Don Miller’s blog articles have sure gotten you fired up. Or maybe it was the negative responses to them. Either way, you’ve been passionately supporting his point of view, and there’s nothing wrong with that. You do have some good points to make. I find myself nodding at some of what you’re saying. But other aspects of your case seem weak, if not factually incorrect.
First, a common theme I’m reading in your posts is that the church of today bears little resemblance to the New Testament church. One of you called it “a concert and a lecture.” Another pointed out that the church is too political, too judgmental, and too obsessed with projects and programs. Undergirding these reasonable criticisms is the assumption that the New Testament church was ideal, that it was the kind of church you could really get behind.
Um, have you ever heard of Paul’s letters to the Corinthians? Or his letters to Timothy?
I will grant you that in the very beginning, the church was ideally what God intended for it to be. But that state of affairs didn’t last long. By Acts 5, we already have sin in the camp and God exercising capital punishment. The church in Corinth was plagued by divisions, lawsuits between believers, sexual immorality, disorderly worship, drunkenness, pride, and gross overall immaturity. The church in Ephesus had a big problem with false teachers and had a critical spirit. In Revelation we’re told that they had lost their first love.
Hmmm, lost their first love. Sounds familiar. It’s what I’ve been hearing from you all week. The modern church has lost its way. The modern church isn’t what it used to be. The modern church has become a concert and a lecture.
Fine, but here’s the point you’re missing:
In all the letters that were written to those very imperfect New Testament congregations, never was there even a remote suggestion that leaving was the answer. The apostle Paul called for the people who were causing the problems to repent and the people who were enduring the problems to hang in there and work to make things better. Read again his challenge to a young preacher named Timothy who was so burdened with stress over his messed up congregation that it was making him physically sick. He didn’t say, “Timothy, old boy, I wouldn’t put up with this, if I were you.” On the contrary, he ordered Timothy to pray for his people (1 Timothy 2:1), to teach the truth and be an example. (1 Timothy 4:11-12) Why? “Because this is the church of the living God, which is the pillar and foundation of the truth.” (1 Timothy 3:15)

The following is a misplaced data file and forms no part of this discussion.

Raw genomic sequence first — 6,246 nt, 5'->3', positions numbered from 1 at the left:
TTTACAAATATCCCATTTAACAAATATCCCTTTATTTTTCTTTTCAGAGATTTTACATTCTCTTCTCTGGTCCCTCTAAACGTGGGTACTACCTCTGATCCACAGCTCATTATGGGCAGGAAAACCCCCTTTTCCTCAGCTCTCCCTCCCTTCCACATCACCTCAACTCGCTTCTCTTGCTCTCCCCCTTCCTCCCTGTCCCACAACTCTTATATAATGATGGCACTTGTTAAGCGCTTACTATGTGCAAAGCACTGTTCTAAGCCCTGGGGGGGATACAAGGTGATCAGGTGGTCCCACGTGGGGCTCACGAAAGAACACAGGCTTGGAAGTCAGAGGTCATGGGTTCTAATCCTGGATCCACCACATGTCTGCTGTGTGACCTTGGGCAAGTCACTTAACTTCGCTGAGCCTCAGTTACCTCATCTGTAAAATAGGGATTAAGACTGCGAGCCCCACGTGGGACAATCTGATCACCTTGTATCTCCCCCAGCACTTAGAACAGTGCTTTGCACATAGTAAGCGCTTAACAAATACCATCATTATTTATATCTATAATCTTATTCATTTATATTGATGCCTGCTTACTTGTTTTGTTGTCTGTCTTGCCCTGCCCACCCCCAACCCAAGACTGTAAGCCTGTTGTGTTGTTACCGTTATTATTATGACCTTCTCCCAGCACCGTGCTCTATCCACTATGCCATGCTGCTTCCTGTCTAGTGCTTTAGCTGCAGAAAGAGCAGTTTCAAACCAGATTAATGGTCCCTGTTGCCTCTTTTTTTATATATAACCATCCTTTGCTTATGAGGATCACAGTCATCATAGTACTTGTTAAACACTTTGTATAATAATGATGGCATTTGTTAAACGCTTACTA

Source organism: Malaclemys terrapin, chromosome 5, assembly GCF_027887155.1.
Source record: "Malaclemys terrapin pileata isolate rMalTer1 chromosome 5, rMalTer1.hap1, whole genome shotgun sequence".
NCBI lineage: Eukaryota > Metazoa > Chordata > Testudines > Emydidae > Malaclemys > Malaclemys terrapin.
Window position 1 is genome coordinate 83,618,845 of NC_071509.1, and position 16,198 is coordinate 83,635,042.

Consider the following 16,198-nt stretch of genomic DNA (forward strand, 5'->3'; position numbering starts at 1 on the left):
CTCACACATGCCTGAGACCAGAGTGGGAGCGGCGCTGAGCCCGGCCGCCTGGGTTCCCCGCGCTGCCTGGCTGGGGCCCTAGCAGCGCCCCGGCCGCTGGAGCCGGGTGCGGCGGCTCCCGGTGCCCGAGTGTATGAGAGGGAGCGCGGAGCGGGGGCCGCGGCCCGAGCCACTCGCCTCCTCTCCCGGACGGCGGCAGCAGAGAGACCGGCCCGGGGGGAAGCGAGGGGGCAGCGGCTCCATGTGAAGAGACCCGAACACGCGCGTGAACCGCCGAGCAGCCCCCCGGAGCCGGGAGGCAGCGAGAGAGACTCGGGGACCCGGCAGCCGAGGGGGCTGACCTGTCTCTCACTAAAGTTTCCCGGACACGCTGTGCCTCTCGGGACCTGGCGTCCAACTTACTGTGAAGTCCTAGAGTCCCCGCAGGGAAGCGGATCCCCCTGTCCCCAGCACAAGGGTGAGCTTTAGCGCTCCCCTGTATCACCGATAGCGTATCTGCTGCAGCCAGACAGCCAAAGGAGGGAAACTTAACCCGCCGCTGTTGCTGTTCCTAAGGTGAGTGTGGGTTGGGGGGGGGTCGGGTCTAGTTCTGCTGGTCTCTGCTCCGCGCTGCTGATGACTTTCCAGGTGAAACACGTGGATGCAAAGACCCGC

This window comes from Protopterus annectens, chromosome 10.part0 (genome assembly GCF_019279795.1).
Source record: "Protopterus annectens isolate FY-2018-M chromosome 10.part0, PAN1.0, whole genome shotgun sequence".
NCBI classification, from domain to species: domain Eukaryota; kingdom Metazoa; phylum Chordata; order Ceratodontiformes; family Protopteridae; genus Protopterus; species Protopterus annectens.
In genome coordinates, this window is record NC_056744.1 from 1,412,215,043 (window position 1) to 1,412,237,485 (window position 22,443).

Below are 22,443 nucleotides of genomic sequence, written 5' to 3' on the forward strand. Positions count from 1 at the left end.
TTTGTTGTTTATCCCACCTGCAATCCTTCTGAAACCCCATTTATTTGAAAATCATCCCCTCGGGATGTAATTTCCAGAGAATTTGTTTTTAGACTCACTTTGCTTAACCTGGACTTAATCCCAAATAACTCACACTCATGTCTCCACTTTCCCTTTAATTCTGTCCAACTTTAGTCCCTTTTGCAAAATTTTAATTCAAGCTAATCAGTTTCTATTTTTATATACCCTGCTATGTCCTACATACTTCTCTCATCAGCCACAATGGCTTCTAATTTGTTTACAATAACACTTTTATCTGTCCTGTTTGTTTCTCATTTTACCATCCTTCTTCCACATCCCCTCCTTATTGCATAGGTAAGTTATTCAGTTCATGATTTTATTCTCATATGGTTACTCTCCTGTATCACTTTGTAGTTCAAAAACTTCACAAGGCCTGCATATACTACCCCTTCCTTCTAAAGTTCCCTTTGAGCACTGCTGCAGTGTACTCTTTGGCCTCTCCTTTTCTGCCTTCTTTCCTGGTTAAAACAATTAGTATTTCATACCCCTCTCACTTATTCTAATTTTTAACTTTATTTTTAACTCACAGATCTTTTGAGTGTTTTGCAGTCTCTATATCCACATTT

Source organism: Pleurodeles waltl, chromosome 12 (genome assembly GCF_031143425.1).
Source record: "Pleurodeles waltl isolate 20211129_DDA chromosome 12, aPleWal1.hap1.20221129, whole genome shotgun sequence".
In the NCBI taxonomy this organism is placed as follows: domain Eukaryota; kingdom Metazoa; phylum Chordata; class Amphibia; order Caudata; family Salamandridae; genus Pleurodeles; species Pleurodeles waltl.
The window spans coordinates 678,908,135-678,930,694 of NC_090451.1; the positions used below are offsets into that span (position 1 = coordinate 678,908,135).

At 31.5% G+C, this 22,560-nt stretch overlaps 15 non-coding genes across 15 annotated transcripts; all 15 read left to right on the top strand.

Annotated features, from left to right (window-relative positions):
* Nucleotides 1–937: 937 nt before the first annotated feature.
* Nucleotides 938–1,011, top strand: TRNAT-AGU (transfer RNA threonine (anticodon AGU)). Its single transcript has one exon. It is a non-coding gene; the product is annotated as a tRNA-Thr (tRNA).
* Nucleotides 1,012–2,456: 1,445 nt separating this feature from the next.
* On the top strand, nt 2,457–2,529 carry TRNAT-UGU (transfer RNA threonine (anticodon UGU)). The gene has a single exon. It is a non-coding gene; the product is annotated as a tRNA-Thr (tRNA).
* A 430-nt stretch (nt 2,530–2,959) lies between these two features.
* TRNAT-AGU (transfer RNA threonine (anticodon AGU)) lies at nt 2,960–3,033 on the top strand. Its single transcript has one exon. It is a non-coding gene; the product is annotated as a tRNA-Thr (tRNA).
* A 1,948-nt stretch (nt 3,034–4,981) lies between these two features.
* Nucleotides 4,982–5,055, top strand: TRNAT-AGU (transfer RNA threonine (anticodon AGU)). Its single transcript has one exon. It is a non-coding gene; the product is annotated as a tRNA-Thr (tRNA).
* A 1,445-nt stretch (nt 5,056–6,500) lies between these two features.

This is what I find lacking in your argument, and why I cannot agree with you, in spite of the good points you make. You fail to acknowledge that, even with its warts, this is the church of the living God, which is the pillar and foundation of the truth.
Further, I’m sorry, but I just can’t get as worked up as you over the very real imperfections the church has. Let’s say, for the sake of argument, that the modern worship service has indeed become nothing more than a concert and a lecture. Are you saying you don’t think God can use that? The God I read about in Scripture has always used flawed things to accomplish his will. In fact, who or what isn’t flawed? If God didn’t use the flawed, what would he use?
That “concert and lecture” that you so disdainfully refer to, may be accomplishing far more than you imagine. People scoffed at David’s sling and a little boy’s lunch of loaves and fishes, but our Lord got some pretty good mileage out of them, don’t you think?
Another thing that’s been on my mind is how subjective your justifications are for not being a part of a local church. Surely, when you became a Christian someone explained to you that our first obligation is to obey God’s word. Not once, in all the articles and posts I’ve read this week have I seen anyone from your side of the argument mention Hebrews 10:25: “And let us not neglect our meeting together, as some people do, but encourage one another, especially now that the day of his return is drawing near.” Instead, I read one opinion after another. I see talk of “graduating” from church (where is that in the Bible?). I see frustrations being poured out and the church being picked apart. But I don’t see much, if any, Scripture.
This, of course, is the way most Americans live these days. Everything is evaluated and accepted or rejected on the basis of personal preference. Don Miller said that he finds church services long and difficult to get through. His choice, then, is to not participate. It’s the same reason students drop out of school and husbands and wives walk away from their marriages. “It’s difficult to get through” is the most common excuse in the world, and one of the lamest.
Thank you, Jesus, for not having that attitude when you were on the cross.
Finally, I think about Jesus and what he might be thinking about this discussion. I know this much: He built his church (Matthew 16:18), He married his church (Revelation 19:7-9), He feeds and cares for his church (Ephesians 5:29), and he gave up his life for his church (Ephesians 5:25).
If Jesus were walking the earth today, I can certainly imagine him taking the church to task for some of her sins, in much the same way the apostle Paul did. But in my wildest imagination, I cannot picture him walking away. I cannot picture him sitting at home when his people were gathered to worship him. I cannot imagine him chastising modern Christians because they didn’t do everything the way those “perfect” Christians did back in the day. And I cannot imagine him saying that he prefers to connect with God by building his carpentry business.
But then again, maybe I’m wrong.